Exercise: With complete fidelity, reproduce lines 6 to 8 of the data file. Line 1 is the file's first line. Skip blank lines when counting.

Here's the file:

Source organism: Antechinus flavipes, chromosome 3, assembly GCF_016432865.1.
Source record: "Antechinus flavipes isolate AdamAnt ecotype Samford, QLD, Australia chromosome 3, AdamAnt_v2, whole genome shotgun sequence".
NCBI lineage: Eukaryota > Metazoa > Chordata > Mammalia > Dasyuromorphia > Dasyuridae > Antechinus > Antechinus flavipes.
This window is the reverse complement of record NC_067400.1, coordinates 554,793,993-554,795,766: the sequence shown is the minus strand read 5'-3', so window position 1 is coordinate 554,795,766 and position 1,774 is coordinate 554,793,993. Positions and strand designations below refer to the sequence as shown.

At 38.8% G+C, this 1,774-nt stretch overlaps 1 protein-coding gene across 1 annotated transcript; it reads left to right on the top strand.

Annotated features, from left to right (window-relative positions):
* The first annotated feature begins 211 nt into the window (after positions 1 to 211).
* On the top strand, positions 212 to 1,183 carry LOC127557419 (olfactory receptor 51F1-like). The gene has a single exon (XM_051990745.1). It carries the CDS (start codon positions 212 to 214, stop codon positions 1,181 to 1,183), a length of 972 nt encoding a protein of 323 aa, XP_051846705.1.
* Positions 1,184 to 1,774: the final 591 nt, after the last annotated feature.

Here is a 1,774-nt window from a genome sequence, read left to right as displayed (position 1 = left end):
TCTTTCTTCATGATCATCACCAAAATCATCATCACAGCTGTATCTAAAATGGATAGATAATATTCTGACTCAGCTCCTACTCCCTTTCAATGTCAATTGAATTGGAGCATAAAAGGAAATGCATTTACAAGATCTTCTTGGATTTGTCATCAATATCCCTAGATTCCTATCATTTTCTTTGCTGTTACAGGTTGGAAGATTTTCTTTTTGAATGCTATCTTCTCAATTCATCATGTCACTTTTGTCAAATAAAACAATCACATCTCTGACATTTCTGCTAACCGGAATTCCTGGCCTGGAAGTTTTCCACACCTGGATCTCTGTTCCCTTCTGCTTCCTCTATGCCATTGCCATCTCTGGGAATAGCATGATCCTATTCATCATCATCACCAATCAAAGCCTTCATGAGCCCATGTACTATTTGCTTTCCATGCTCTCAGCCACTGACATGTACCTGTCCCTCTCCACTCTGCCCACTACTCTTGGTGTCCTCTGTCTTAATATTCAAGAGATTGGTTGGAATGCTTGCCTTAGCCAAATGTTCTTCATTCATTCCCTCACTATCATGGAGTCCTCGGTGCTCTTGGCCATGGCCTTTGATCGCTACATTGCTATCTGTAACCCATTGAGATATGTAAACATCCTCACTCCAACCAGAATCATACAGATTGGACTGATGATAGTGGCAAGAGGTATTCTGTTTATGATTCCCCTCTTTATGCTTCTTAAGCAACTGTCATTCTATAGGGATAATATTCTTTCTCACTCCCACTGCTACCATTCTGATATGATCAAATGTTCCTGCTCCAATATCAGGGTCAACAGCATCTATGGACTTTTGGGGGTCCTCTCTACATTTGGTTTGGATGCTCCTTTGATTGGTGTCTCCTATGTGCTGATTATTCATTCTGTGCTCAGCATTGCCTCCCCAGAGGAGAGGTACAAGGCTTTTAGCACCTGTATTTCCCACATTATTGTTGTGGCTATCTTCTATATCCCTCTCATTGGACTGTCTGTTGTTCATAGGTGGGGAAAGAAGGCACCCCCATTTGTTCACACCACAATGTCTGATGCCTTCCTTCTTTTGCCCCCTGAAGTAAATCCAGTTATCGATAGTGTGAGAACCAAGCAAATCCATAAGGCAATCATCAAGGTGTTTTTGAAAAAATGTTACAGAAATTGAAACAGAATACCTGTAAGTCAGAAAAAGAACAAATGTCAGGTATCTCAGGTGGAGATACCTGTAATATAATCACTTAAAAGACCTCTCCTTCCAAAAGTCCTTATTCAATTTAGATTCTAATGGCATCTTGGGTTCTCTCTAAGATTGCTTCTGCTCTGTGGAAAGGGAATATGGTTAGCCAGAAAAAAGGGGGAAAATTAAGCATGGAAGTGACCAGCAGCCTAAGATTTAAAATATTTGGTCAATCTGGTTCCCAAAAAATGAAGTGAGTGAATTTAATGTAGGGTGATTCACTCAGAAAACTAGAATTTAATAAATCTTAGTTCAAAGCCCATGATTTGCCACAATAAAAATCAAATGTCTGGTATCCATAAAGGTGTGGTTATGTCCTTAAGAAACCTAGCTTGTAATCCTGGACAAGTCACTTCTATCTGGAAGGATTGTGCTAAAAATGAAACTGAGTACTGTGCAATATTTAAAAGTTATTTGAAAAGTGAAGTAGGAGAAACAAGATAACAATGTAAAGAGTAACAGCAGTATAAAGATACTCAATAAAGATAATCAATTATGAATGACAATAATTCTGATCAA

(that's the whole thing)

Annotated features, from left to right (window-relative positions):
* The first annotated feature begins 211 nt into the window (after positions 1 to 211).
* On the top strand, positions 212 to 1,183 carry LOC127557419 (olfactory receptor 51F1-like). The gene has a single exon (XM_051990745.1). It carries the CDS (start codon positions 212 to 214, stop codon positions 1,181 to 1,183), a length of 972 nt encoding a protein of 323 aa, XP_051846705.1.